With perhaps the cyclical low in bond yields and potentially even the secular low, now behind us, according to market strategist Julian Brigden, Trump’s plans for economic nationalism means that the dollar advance will start to become very toxic for the rest of the world later next year.
Global macro specialist and advisor to hedge funds, Julian Brigden of Macro Intelligence 2 Partners said, when he appeared on Real Vision TV, that the dollar’s current gains amid higher rates is all perfectly normal.
He suggests that the ‘risk on’ phase of the dollar’s rise still has further to go, but as Trump’s policies come on stream, combined with a shortage of dollars in the international system, the repercussions could start to become much more severe.
Dollar Status as Reserve Currency Under Threat
“When the second wave comes in terms of the stimulus package from Trump and in particular the corporate tax repatriation, the sucking sound from the rest of the world, as the dollars come home, will mark the ‘risk off’ phase and it’s possible that you push the dollar so far that its status ultimately as the reserve currency will end up being challenged,” Brigden said.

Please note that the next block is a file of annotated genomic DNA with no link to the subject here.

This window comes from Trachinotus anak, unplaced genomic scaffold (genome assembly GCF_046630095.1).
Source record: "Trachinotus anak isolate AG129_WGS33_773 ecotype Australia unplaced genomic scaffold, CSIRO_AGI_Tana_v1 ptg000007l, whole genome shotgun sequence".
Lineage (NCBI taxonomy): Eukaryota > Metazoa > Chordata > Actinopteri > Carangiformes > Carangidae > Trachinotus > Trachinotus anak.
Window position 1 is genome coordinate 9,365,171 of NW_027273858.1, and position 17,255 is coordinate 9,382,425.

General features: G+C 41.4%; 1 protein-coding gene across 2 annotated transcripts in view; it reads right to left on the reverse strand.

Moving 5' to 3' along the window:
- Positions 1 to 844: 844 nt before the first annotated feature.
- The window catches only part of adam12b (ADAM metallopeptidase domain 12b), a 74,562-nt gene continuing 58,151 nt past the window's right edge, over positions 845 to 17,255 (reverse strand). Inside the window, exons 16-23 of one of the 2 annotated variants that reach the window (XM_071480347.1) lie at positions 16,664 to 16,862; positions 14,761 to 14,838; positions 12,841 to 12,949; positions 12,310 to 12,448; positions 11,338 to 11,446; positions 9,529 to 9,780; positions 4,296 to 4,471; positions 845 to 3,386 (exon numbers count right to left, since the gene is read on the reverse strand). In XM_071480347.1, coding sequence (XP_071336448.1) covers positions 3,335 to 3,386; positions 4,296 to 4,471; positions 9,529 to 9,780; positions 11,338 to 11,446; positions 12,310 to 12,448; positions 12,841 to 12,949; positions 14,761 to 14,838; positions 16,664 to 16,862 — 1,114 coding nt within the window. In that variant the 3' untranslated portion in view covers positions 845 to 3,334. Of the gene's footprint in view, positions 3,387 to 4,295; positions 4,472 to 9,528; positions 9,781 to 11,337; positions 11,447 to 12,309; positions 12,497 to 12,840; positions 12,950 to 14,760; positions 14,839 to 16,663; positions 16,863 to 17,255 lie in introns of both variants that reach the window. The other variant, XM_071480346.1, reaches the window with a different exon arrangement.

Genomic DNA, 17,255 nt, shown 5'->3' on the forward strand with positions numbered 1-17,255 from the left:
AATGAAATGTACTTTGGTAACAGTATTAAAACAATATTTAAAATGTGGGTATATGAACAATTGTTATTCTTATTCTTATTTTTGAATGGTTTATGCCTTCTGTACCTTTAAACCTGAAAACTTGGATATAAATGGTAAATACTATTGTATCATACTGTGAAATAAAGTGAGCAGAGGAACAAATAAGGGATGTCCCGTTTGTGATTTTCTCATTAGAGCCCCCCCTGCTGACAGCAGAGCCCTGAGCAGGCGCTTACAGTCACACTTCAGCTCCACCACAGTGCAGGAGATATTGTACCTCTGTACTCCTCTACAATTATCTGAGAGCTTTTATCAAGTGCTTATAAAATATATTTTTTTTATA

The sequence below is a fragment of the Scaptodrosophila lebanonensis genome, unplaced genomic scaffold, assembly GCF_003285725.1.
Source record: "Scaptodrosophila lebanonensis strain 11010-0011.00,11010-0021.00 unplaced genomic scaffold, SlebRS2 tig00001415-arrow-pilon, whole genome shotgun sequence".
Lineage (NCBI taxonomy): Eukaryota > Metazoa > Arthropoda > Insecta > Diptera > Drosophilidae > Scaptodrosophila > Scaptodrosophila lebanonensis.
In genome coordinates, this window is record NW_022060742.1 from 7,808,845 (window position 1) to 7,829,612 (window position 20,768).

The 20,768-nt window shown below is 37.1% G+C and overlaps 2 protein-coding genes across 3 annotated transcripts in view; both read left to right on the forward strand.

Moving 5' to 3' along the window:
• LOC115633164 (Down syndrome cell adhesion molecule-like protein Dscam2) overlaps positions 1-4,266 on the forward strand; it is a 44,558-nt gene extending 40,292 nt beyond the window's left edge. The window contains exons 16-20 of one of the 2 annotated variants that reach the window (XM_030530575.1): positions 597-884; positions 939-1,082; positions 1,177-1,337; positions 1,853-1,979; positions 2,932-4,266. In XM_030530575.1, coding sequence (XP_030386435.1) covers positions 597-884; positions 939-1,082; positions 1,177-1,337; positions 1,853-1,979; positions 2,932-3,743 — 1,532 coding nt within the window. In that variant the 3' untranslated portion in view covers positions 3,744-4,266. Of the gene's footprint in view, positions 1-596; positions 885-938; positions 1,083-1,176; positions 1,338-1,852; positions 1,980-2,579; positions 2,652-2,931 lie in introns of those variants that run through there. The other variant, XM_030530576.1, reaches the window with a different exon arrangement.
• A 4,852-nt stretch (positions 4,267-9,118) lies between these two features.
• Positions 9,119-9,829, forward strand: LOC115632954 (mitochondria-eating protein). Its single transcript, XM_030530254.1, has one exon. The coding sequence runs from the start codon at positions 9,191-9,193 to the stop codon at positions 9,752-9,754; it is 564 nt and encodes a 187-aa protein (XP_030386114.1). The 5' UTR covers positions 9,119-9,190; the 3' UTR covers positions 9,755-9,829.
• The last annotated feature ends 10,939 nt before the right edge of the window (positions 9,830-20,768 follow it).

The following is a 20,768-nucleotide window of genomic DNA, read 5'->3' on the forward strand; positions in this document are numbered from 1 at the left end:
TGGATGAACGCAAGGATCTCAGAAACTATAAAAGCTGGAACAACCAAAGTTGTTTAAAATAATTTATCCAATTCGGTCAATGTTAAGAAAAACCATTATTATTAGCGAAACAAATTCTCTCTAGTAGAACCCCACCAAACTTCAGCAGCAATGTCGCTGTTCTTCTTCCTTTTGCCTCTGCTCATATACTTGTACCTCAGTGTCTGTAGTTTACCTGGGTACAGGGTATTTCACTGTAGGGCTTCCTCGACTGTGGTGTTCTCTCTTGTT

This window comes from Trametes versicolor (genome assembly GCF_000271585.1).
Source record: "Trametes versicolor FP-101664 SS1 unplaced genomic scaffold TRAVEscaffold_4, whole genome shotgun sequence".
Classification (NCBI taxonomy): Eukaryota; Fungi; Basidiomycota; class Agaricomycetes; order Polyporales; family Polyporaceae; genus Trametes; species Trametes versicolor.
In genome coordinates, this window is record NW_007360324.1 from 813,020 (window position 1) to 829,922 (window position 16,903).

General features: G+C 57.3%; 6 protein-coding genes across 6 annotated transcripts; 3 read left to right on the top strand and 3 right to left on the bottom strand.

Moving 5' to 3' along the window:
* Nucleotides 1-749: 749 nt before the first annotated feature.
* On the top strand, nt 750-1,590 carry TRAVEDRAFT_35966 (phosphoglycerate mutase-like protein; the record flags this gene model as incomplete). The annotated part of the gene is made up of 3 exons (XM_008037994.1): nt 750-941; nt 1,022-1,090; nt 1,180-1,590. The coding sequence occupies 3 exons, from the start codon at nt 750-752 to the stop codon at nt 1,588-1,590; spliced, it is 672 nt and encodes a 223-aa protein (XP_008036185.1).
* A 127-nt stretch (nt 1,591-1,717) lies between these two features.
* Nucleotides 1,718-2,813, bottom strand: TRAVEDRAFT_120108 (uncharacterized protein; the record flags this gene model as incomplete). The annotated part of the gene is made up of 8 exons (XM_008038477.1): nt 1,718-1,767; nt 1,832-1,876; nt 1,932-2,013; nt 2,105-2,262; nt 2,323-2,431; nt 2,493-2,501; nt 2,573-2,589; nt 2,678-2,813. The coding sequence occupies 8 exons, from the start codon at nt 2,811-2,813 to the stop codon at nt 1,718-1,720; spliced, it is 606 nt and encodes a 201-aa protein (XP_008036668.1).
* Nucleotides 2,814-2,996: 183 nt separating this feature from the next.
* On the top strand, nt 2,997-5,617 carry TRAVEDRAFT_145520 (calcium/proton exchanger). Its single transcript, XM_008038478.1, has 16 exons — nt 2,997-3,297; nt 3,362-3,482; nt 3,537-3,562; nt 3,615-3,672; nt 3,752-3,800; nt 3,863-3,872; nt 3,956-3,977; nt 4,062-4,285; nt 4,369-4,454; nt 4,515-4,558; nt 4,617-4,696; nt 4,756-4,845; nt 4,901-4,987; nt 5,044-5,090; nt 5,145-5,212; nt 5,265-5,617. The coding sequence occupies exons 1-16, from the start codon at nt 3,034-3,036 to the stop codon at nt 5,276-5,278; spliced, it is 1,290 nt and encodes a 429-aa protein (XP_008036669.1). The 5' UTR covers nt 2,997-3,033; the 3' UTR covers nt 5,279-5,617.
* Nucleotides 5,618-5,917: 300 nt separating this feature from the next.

Brigden’s analysis is familiar to Real Vision viewers, that Central Banks overcooked the goose by over reacting to the stimulative collapse in oil prices, resulting in a surge in growth and inflation, with rising bond yields benefitting the dollar.
While economic data is supportive, the ‘risk on’ dollar environment is not so toxic, but as the forces peak in Q1 and economic data starts to turn, things will start to get a bit messier and the dollar should pause or correct. When the corporate tax repatriation occurs later next year, however, it will be positive for the dollar, but very toxic for the rest of the world, he said.
Dollar Price is Not the Concern — Dollar Supply is the Worry
What’s really worrying Brigden is not the price of the dollar, but the supply, particularly against the backdrop of the narrowing current account deficit. Also the fact that regulatory changes mean dollars aren’t filtering their way back into the international system as quickly they would have previously.
The key, Brigden said, is the shale revolution because even with that industry in a downturn, the US is now spending 65% less on energy imports than at the cycle high.
“At the core of our reserve system, we have this massive structural supply problem and we are now contemplating legislation that will suck back a pool of dollars which is sitting overseas in corporate bank accounts but being used to fund offshore dollar liabilities,” Brigden said.
“The analysis we have told our clients is that because of material changes to the plumbing system that recycles dollars into the rest of world, in particular Basel 3 and changes to money market rules, the re-hypothecation process doesn’t work as smoothly.”
You can see the full presentation by Julian Brigden, including the timing on his expected moves for the dollar and fixed income markets, as well as the global impact, by taking a free 7-day trial to Real Vision.
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